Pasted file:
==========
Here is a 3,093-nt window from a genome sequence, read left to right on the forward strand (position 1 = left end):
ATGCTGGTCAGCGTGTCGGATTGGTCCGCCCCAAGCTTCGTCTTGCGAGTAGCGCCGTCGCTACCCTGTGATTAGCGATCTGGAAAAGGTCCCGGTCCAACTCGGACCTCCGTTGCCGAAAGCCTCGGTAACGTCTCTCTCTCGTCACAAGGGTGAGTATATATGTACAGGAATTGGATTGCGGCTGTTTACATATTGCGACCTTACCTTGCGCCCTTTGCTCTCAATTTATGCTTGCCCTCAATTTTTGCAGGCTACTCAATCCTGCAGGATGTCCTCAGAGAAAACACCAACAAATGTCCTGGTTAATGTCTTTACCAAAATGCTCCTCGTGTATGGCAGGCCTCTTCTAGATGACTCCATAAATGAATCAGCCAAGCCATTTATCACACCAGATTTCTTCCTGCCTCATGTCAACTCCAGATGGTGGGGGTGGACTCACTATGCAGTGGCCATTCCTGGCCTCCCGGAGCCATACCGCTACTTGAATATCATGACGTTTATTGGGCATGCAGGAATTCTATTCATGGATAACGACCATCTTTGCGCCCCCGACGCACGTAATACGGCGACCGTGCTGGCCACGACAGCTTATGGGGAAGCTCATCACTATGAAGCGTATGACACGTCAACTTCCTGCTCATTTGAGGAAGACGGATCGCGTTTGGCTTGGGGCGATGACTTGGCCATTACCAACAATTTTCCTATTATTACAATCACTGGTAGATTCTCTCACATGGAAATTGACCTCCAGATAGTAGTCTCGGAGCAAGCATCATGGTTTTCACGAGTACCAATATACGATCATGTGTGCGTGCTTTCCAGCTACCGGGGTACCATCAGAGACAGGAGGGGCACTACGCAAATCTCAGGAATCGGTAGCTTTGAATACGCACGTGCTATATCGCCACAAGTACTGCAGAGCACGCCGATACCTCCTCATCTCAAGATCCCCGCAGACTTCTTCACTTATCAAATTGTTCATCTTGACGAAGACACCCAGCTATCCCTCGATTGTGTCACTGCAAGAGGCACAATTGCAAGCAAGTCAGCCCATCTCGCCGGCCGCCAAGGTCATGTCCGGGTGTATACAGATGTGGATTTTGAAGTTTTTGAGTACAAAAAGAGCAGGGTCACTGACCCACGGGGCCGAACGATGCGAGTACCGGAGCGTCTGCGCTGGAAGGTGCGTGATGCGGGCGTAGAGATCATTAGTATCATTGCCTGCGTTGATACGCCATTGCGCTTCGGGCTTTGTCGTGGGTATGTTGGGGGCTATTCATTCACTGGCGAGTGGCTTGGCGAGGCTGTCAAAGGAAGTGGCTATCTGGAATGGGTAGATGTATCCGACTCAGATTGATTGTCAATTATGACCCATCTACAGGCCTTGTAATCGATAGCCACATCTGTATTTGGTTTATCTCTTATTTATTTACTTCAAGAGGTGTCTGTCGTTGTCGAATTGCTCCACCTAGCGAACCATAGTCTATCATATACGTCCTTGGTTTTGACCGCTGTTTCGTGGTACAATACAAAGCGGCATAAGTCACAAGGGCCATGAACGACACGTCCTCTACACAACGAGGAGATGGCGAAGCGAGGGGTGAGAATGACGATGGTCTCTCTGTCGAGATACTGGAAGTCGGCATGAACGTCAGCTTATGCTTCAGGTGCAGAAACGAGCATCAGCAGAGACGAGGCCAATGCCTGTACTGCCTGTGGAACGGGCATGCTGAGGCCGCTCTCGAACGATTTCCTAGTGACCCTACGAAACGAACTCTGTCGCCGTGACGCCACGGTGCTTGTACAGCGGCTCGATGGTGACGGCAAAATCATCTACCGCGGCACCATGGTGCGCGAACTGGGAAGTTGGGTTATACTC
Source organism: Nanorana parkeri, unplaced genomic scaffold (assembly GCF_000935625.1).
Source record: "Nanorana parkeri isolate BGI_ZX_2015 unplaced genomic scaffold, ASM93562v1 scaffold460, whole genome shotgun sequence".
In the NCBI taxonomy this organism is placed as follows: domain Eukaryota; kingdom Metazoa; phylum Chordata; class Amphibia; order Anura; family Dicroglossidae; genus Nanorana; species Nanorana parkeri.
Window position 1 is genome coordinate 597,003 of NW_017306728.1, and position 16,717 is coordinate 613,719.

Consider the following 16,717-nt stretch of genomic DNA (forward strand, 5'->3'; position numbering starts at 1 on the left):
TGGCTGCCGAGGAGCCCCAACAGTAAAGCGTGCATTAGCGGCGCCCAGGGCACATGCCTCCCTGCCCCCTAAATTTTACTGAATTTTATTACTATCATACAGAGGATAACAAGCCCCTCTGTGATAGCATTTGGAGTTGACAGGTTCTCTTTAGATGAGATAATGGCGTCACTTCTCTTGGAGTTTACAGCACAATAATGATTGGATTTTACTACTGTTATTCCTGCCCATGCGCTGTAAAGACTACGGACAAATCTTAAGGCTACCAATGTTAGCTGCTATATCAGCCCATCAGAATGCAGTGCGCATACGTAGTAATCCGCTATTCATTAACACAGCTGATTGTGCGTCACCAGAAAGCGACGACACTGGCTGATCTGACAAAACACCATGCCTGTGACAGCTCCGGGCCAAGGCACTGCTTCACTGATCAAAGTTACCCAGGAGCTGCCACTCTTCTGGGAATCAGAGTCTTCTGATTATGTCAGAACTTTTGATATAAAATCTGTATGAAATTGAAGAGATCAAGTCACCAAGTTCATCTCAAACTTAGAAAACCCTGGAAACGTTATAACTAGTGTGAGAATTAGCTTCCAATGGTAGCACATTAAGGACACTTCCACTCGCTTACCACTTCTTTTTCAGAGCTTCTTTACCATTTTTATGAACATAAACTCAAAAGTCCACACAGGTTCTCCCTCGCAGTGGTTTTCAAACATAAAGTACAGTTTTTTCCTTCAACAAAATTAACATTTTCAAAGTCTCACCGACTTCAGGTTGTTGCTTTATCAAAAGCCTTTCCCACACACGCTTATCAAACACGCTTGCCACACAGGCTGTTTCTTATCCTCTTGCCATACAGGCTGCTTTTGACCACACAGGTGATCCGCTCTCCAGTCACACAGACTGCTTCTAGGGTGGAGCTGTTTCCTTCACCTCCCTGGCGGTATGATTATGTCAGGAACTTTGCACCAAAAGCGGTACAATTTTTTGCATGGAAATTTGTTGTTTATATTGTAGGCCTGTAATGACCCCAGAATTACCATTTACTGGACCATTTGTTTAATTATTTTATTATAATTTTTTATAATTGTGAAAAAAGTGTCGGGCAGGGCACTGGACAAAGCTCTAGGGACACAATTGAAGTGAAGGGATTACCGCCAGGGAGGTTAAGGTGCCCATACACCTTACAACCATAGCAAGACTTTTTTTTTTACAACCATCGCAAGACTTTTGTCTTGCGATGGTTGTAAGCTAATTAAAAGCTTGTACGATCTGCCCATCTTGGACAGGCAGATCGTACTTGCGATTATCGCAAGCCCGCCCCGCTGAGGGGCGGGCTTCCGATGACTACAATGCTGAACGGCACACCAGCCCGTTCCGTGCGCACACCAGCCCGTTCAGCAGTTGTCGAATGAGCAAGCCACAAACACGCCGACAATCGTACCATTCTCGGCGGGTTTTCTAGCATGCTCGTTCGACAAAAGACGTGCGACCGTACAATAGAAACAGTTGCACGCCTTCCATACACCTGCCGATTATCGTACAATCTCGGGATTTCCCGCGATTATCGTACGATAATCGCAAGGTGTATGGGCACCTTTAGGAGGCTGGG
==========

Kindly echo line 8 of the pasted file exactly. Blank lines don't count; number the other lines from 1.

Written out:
TGGCTGCCGAGGAGCCCCAACAGTAAAGCGTGCATTAGCGGCGCCCAGGGCACATGCCTCCCTGCCCCCTAAATTTTACTGAATTTTATTACTATCATACAGAGGATAACAAGCCCCTCTGTGATAGCATTTGGAGTTGACAGGTTCTCTTTAGATGAGATAATGGCGTCACTTCTCTTGGAGTTTACAGCACAATAATGATTGGATTTTACTACTGTTATTCCTGCCCATGCGCTGTAAAGACTACGGACAAATCTTAAGGCTACCAATGTTAGCTGCTATATCAGCCCATCAGAATGCAGTGCGCATACGTAGTAATCCGCTATTCATTAACACAGCTGATTGTGCGTCACCAGAAAGCGACGACACTGGCTGATCTGACAAAACACCATGCCTGTGACAGCTCCGGGCCAAGGCACTGCTTCACTGATCAAAGTTACCCAGGAGCTGCCACTCTTCTGGGAATCAGAGTCTTCTGATTATGTCAGAACTTTTGATATAAAATCTGTATGAAATTGAAGAGATCAAGTCACCAAGTTCATCTCAAACTTAGAAAACCCTGGAAACGTTATAACTAGTGTGAGAATTAGCTTCCAATGGTAGCACATTAAGGACACTTCCACTCGCTTACCACTTCTTTTTCAGAGCTTCTTTACCATTTTTATGAACATAAACTCAAAAGTCCACACAGGTTCTCCCTCGCAGTGGTTTTCAAACATAAAGTACAGTTTTTTCCTTCAACAAAATTAACATTTTCAAAGTCTCACCGACTTCAGGTTGTTGCTTTATCAAAAGCCTTTCCCACACACGCTTATCAAACACGCTTGCCACACAGGCTGTTTCTTATCCTCTTGCCATACAGGCTGCTTTTGACCACACAGGTGATCCGCTCTCCAGTCACACAGACTGCTTCTAGGGTGGAGCTGTTTCCTTCACCTCCCTGGCGGTATGATTATGTCAGGAACTTTGCACCAAAAGCGGTACAATTTTTTGCATGGAAATTTGTTGTTTATATTGTAGGCCTGTAATGACCCCAGAATTACCATTTACTGGACCATTTGTTTAATTATTTTATTATAATTTTTTATAATTGTGAAAAAAGTGTCGGGCAGGGCACTGGACAAAGCTCTAGGGACACAATTGAAGTGAAGGGATTACCGCCAGGGAGGTTAAGGTGCCCATACACCTTACAACCATAGCAAGACTTTTTTTTTTACAACCATCGCAAGACTTTTGTCTTGCGATGGTTGTAAGCTAATTAAAAGCTTGTACGATCTGCCCATCTTGGACAGGCAGATCGTACTTGCGATTATCGCAAGCCCGCCCCGCTGAGGGGCGGGCTTCCGATGACTACAATGCTGAACGGCACACCAGCCCGTTCCGTGCGCACACCAGCCCGTTCAGCAGTTGTCGAATGAGCAAGCCACAAACACGCCGACAATCGTACCATTCTCGGCGGGTTTTCTAGCATGCTCGTTCGACAAAAGACGTGCGACCGTACAATAGAAACAGTTGCACGCCTTCCATACACCTGCCGATTATCGTACAATCTCGGGATTTCCCGCGATTATCGTACGATAATCGCAAGGTGTATGGGCACCTTTAGGAGGCTGGG